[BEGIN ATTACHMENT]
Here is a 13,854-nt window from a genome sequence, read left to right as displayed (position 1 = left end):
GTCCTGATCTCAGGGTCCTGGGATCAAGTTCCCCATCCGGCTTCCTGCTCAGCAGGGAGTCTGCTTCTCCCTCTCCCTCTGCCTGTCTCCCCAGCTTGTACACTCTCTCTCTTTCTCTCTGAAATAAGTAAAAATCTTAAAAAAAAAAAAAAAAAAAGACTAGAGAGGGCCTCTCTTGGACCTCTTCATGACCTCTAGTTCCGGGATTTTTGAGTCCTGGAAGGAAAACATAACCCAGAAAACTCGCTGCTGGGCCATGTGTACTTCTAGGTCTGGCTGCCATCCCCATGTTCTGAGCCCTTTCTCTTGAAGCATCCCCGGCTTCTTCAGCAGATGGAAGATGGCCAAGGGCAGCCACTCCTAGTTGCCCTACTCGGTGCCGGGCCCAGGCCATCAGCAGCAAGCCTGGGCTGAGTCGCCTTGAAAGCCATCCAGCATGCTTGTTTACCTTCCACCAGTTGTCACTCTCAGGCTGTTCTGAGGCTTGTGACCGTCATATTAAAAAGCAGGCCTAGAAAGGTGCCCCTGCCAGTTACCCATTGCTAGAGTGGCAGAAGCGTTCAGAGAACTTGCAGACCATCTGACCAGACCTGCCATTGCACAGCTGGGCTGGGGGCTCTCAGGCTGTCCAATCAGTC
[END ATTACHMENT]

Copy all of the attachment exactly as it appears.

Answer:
Here is a 13,854-nt window from a genome sequence, read left to right as displayed (position 1 = left end):
GTCCTGATCTCAGGGTCCTGGGATCAAGTTCCCCATCCGGCTTCCTGCTCAGCAGGGAGTCTGCTTCTCCCTCTCCCTCTGCCTGTCTCCCCAGCTTGTACACTCTCTCTCTTTCTCTCTGAAATAAGTAAAAATCTTAAAAAAAAAAAAAAAAAAAGACTAGAGAGGGCCTCTCTTGGACCTCTTCATGACCTCTAGTTCCGGGATTTTTGAGTCCTGGAAGGAAAACATAACCCAGAAAACTCGCTGCTGGGCCATGTGTACTTCTAGGTCTGGCTGCCATCCCCATGTTCTGAGCCCTTTCTCTTGAAGCATCCCCGGCTTCTTCAGCAGATGGAAGATGGCCAAGGGCAGCCACTCCTAGTTGCCCTACTCGGTGCCGGGCCCAGGCCATCAGCAGCAAGCCTGGGCTGAGTCGCCTTGAAAGCCATCCAGCATGCTTGTTTACCTTCCACCAGTTGTCACTCTCAGGCTGTTCTGAGGCTTGTGACCGTCATATTAAAAAGCAGGCCTAGAAAGGTGCCCCTGCCAGTTACCCATTGCTAGAGTGGCAGAAGCGTTCAGAGAACTTGCAGACCATCTGACCAGACCTGCCATTGCACAGCTGGGCTGGGGGCTCTCAGGCTGTCCAATCAGTC